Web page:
“We have a secret in our culture, and it’s not that birth is painful. It’s that women are STRONG.” ~ Laura Stavoe Harm
I was fortunate to have the trip of a lifetime with my husband when I was five months pregnant with my first baby. We were on a tour bus in Beijing, China.
It was very humid and misty, and as we approached one of the wonders of the world, the Great Wall in all it’s glory, the tour guide said something I will never forget: “There are two ways to climb the wall – you can either go the hard way or the easy way.” He added, “Only the hard way is not so hard and the easy way is not so easy.” At that point we were thoroughly confused!
In the end we did go the hard way (my husband always loves a good challenge and dragged me and my pregnant belly up all those steep steps that seemed to go on forever!) and I must admit looking back, it was an incredible experience.
This curious riddle back in China managed to get stuck in my head and quite literally “drove me up the wall!!” It really got me thinking many months later, after the birth of my baby, about its deeper meaning. I started to relate it to the journey into motherhood and life in general. There was so much wisdom there!
For instance, sometimes modern women believe that booking themselves in for an elective c-section (too posh to push or just plain scared) or taking all the drugs is the easy way out because then they don’t have to feel anything, or can bypass the whole process. Yet when you look at the big picture, it is actually not so easy after all – in fact I would say the opposite: a medical or surgical birth (while totally necessary in the rare case of real emergencies) is taking the hard road.
This personal story impacted on me so deeply, it actually inspired the 16th Insight of my book, “The Easy Way Is Not So Easy” in A Modern Woman’s Guide to a Natural Empowering Birth. (above is the abridged version)
While I chose the ‘hard’ road by going au naturale and feeling every single bit of my labour and birth, afterwards I felt on top of the world as if I had climbed Mt Everest. I wanted to shout from the rooftops and it wasn’t about boasting either but giving women a new possibility of how positive and powerful giving birth could be….why didn’t anybody tell me about this? The feeling of accomplishment was incredible, the recovery fast and I was fully active, functional and empowered as a mother and a woman.
More than that, I was totally euphoric and high for many days on those natural hormones the body produces (who needs drugs when the body makes a whole factory of them for free lol) and in that amazing little love bubble with my sweet baby girl. Does it get any better than that?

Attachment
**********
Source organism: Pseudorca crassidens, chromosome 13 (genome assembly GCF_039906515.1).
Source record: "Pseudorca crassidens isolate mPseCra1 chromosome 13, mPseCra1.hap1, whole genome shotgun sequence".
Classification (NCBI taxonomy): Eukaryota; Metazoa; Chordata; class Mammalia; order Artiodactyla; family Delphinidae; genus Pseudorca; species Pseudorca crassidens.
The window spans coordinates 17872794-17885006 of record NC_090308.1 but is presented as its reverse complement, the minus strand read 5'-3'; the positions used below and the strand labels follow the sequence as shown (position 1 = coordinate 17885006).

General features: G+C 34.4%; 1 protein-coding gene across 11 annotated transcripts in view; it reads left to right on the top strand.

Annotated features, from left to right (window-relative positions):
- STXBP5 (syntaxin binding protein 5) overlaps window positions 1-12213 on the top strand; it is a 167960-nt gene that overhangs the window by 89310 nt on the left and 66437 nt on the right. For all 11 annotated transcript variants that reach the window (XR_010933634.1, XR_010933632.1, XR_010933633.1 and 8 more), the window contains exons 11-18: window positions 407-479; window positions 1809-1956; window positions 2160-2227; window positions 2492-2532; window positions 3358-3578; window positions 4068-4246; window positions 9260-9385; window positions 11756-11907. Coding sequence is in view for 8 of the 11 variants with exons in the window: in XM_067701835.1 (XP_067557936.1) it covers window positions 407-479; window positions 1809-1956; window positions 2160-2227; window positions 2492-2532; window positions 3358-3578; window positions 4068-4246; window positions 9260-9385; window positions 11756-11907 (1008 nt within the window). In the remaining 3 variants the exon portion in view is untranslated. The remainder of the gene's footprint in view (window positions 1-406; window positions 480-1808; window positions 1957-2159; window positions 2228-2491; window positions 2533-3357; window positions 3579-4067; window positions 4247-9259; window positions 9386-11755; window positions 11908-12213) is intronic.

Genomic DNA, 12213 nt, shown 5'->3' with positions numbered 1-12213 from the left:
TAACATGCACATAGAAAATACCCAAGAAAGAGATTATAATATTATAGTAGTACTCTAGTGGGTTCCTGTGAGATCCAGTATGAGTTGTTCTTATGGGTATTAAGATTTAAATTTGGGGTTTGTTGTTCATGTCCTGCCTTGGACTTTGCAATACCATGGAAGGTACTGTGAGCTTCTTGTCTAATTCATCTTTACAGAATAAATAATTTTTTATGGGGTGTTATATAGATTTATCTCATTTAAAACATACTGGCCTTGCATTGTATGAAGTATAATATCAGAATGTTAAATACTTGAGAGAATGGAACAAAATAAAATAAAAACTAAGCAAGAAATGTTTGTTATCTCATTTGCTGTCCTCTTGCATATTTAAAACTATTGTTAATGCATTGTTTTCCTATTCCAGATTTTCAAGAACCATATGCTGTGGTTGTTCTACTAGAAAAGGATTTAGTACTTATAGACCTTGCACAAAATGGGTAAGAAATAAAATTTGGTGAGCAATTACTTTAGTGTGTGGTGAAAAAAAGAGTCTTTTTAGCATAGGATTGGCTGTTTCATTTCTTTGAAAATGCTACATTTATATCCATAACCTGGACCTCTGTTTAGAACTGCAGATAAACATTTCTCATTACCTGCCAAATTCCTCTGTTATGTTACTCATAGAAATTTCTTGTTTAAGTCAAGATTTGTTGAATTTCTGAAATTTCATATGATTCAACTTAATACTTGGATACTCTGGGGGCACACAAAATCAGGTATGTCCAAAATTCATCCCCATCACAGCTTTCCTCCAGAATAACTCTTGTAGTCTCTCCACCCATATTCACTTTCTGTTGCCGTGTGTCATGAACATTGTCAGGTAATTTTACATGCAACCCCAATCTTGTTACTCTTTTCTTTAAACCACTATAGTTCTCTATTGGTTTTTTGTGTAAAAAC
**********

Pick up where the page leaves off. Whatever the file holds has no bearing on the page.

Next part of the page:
So in this case, I can wholeheartedly say that the ‘hard’ way was actually the ‘easy’ way in disguise and highly recommended for any healthy and willing pregnant woman!!
***P.S. What are you choosing? Will you take the easy way or the hard way? What is your biggest mountain to climb right now?
Until next time, be well and choose consciously!
P.P.S. If you enjoyed this preview taster from my book, feel free to download your free chapter here
Birth Goddess: A Positive Birth Revolution
What our blog subscribers are saying about Great Wall Story….
I love that Chinese riddle – it makes sense when you think about it long enough!
I had my first last year – my little Amelia is now 10 months old, my how time flies! I was set on having a natural birth, and spent a lot of time preparing. I researched, I meditated, I dragged my husband along to a private session with a doula for extra advice. When the big day (or “night” as was the case) came, I was ready. My waters broke spontaneously, contractions started within half an hour, and I used simple deep breathing and a semi-meditative state to get through each one. Transition lasted an hour of excruciating pain that had me sitting in the shower, whimpering for an epidural, but I had no idea at that stage that I was near the end – the nurse and the doctor had been trying to convince me to go home not two hours before, saying I was just at the beginning! I held out for my internal exam, where I was surprised to learn I was fully dilated and ready to go! Well, I would have been more surprised if I had not just felt my body suddenly bearing down uncontrollably.
I accepted the offer of some gas and air as I settled into the second stage of the labour, but it was very soon unnecessary – the pushing part wasn’t painful so much as exhausting. Unfortunately neither myself nor my support people (husband, mum and bestie) spoke up to challenge the nurse when she put me in a weird, uncomfortable back position – everyone just sort of assumed she knew what she was doing. I sustained a third degree tear and had surgery under general anaesthetic to repair it. But I always tell people the birth itself was fine – it was what happened after the birth that was horrible!
I sincerely believe that aside from medical complications, any woman who has been educated and empowered, and has good support, can give birth naturally. We are told by everyone around us, and most especially the media, that birth is painful and scary. If only every woman knew that being scared will only make the pain worse, and the whole birth experience harder! I think it’s great that you are working to provide the education and empowerment that women need to face the challenges of birth with confidence.